WASHINGTON - House Financial Services Committee Chairman Barney Frank, D-Mass., urged fellow lawmakers last week to authorize either the Federal Reserve or a new federal entity to act as a "financial services risk regulator," that could assess and mitigate undue risks across the financial markets.

The Fed or new entity would have the capacity and power to assess risk across financial markets, regardless of corporate form, and to intervene when appropriate, Frank told those attending a meeting of the Greater Boston Chamber of Commerce, according to a committee release issued Thursday. In exchange for potential access to the discount window for non-depository institutions, the regulator would receive timely market information from market players, inspect institutions, report to Congress on the health of the entire financial sector and act when necessary to limit risky practices or protect the integrity of financial systems, Frank said. The Federal Reserve Board only regulates banks.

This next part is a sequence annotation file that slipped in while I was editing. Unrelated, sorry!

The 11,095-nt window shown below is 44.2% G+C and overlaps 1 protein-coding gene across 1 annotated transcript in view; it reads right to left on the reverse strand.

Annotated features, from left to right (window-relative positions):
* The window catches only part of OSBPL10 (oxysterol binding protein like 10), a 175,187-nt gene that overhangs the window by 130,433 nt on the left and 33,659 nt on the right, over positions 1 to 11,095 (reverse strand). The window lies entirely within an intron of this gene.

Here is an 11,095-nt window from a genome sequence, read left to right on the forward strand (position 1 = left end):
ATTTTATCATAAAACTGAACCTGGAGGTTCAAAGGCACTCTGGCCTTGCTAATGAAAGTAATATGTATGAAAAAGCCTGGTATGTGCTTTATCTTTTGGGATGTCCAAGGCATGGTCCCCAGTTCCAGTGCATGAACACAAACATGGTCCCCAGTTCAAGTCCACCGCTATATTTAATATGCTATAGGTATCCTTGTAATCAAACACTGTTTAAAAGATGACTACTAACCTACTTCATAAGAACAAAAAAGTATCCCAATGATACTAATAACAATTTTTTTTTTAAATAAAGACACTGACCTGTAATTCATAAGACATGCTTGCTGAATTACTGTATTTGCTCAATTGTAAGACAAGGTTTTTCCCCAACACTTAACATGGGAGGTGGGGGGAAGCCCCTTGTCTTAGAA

Frank reportedly argued that stronger safeguards are needed because new market players and complex financial tools have outpaced regulation.

The lawmaker's proposal follows the Fed's move last week to provide $200 billion in additional liquidity for Wall Street banks after it helped to orchestrate the buyout of Bear, Stearns & Co. by JP Morgan Chase & Co. Market participants noted at the time that the Securities and Exchange Commission, which regulates broker-dealers, seemed to have been left on the sidelines.

Frank also called for reforming the current regulatory structure by eliminating duplication.

In addition, he called for a reassessment of the capital, market, and leverage requirements that apply to market players.

Frank pledged to monitor the auction rate and municipal securities markets, and in particular cities' abilities to issue muni bonds, which he said has been compromised by insurers' risky activities in the mortgage market.

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